A few moments later, an older man entered the bunker carrying in his hands two babies drenched in blood. Taking the babies from him, we cleaned away the blood using the clothes we had. In that blast, all his family members, including his wife, son and daughter-in-law, perished. Around this time, my sister, seeing that my dress was starting to corrode and disintegrate into tiny grey-coloured pieces, asked me perplexed, ‘Child, your dress is also corroding and wearing away?’. When I touched my dress, I saw it withering away thread by thread. I felt a burning sensation in my body. When my brother-in-law tried to fetch me another dress to wear from the clothesline, they too, disintegrated into tiny grey-coloured pieces. It was only then I realised that the Sri Lankan army had used phosphorous bombs against us, and the liquid splashed over me was something that emanated from them.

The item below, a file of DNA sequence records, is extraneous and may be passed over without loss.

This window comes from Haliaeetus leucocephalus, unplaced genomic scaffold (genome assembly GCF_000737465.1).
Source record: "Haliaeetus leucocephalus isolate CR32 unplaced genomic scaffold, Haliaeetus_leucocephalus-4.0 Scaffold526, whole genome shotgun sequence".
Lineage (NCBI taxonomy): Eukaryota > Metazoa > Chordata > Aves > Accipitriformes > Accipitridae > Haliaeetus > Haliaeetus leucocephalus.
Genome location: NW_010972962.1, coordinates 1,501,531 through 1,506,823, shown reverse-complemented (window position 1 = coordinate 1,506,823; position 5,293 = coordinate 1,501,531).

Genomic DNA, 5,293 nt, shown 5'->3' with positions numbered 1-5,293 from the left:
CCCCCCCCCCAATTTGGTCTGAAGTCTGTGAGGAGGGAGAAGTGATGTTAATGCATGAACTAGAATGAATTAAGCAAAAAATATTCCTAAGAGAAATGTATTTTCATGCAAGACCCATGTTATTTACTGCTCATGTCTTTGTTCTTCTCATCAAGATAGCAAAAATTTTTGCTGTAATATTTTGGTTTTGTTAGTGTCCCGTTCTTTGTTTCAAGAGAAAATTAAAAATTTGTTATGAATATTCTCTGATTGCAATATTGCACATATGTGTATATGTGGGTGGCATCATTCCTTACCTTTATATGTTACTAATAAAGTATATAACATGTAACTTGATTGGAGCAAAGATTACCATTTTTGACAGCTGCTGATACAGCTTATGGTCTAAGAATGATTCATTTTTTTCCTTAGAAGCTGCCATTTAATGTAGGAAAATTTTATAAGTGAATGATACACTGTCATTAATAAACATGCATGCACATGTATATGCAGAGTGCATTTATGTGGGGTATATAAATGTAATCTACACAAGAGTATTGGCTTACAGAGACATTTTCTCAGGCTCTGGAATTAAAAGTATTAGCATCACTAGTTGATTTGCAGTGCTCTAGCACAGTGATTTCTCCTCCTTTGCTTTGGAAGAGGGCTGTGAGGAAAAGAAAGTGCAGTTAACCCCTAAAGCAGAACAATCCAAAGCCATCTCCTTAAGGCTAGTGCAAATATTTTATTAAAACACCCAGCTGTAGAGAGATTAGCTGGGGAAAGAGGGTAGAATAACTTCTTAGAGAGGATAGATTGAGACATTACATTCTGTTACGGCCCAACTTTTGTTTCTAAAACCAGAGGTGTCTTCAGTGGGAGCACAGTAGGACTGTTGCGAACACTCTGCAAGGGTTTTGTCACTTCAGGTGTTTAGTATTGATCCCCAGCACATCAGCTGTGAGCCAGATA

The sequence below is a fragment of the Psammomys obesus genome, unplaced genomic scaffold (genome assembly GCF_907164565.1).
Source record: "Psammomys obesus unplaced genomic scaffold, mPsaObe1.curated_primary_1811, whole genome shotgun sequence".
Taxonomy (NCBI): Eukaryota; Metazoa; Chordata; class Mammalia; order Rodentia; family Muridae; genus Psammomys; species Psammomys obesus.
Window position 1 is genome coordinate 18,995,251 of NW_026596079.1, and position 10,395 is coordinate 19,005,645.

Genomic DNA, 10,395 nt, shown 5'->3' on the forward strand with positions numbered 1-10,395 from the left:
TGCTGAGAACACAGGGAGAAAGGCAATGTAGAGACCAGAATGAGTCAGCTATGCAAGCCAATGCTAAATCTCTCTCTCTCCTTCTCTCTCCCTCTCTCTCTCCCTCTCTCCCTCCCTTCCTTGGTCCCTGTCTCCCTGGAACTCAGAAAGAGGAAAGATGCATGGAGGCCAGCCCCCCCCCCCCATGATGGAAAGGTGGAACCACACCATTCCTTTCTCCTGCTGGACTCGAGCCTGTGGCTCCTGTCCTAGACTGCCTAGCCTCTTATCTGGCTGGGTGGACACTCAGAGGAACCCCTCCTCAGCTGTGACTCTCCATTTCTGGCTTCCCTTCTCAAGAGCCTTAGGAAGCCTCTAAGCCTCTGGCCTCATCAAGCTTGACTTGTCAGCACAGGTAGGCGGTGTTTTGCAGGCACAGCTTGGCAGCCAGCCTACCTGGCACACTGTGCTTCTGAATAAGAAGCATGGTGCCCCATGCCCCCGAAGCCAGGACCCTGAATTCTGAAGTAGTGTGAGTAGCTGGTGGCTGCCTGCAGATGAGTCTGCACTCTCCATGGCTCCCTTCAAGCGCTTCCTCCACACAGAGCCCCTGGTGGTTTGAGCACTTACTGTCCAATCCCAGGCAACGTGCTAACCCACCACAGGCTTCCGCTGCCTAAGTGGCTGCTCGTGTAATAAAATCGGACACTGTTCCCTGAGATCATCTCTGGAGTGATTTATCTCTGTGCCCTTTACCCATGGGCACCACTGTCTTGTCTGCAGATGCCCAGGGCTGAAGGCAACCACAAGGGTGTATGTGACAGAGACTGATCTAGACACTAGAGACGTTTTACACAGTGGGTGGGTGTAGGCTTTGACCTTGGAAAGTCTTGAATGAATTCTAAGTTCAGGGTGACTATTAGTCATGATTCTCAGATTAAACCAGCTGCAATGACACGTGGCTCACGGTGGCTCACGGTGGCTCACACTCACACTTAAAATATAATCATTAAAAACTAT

To escape the relentless bombing, at midnight, around 12 a.m., we packed ourselves and started to move towards Mullivaikkaal. On our way, we witnessed around 15-20 families taking shelter in a house situated near a community centre. We decided to stay there because it had a well and a bunker. There, I witnessed the death of 15-20 people in a single attack. The scene of innocent women who had been washing the rice for cooking and those who had gone out to discharge the curry from the cooking pot, lying there dead, is still alive vividly in my mind’s eye. Since the army was advancing, we moved towards the coastal areas of Mullivaikkaal.